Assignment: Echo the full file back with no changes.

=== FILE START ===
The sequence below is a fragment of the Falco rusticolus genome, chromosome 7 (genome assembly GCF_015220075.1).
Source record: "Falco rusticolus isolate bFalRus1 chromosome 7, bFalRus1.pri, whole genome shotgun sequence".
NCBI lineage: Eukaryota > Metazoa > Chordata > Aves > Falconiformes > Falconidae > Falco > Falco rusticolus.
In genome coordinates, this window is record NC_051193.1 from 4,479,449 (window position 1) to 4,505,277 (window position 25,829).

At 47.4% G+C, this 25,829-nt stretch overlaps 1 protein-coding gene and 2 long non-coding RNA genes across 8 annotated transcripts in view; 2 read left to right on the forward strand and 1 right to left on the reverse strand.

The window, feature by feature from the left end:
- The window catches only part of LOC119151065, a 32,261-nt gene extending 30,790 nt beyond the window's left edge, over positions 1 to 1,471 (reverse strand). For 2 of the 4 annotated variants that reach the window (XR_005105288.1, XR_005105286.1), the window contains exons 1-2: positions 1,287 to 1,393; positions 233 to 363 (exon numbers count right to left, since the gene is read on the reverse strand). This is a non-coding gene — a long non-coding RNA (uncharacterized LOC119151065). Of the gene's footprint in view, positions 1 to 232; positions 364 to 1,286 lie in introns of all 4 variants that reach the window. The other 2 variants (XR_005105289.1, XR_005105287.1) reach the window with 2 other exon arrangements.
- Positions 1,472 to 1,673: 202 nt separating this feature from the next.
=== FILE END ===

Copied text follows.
The sequence below is a fragment of the Falco rusticolus genome, chromosome 7 (genome assembly GCF_015220075.1).
Source record: "Falco rusticolus isolate bFalRus1 chromosome 7, bFalRus1.pri, whole genome shotgun sequence".
NCBI lineage: Eukaryota > Metazoa > Chordata > Aves > Falconiformes > Falconidae > Falco > Falco rusticolus.
In genome coordinates, this window is record NC_051193.1 from 4,479,449 (window position 1) to 4,505,277 (window position 25,829).

At 47.4% G+C, this 25,829-nt stretch overlaps 1 protein-coding gene and 2 long non-coding RNA genes across 8 annotated transcripts in view; 2 read left to right on the forward strand and 1 right to left on the reverse strand.

The window, feature by feature from the left end:
- The window catches only part of LOC119151065, a 32,261-nt gene extending 30,790 nt beyond the window's left edge, over positions 1 to 1,471 (reverse strand). For 2 of the 4 annotated variants that reach the window (XR_005105288.1, XR_005105286.1), the window contains exons 1-2: positions 1,287 to 1,393; positions 233 to 363 (exon numbers count right to left, since the gene is read on the reverse strand). This is a non-coding gene — a long non-coding RNA (uncharacterized LOC119151065). Of the gene's footprint in view, positions 1 to 232; positions 364 to 1,286 lie in introns of all 4 variants that reach the window. The other 2 variants (XR_005105289.1, XR_005105287.1) reach the window with 2 other exon arrangements.
- Positions 1,472 to 1,673: 202 nt separating this feature from the next.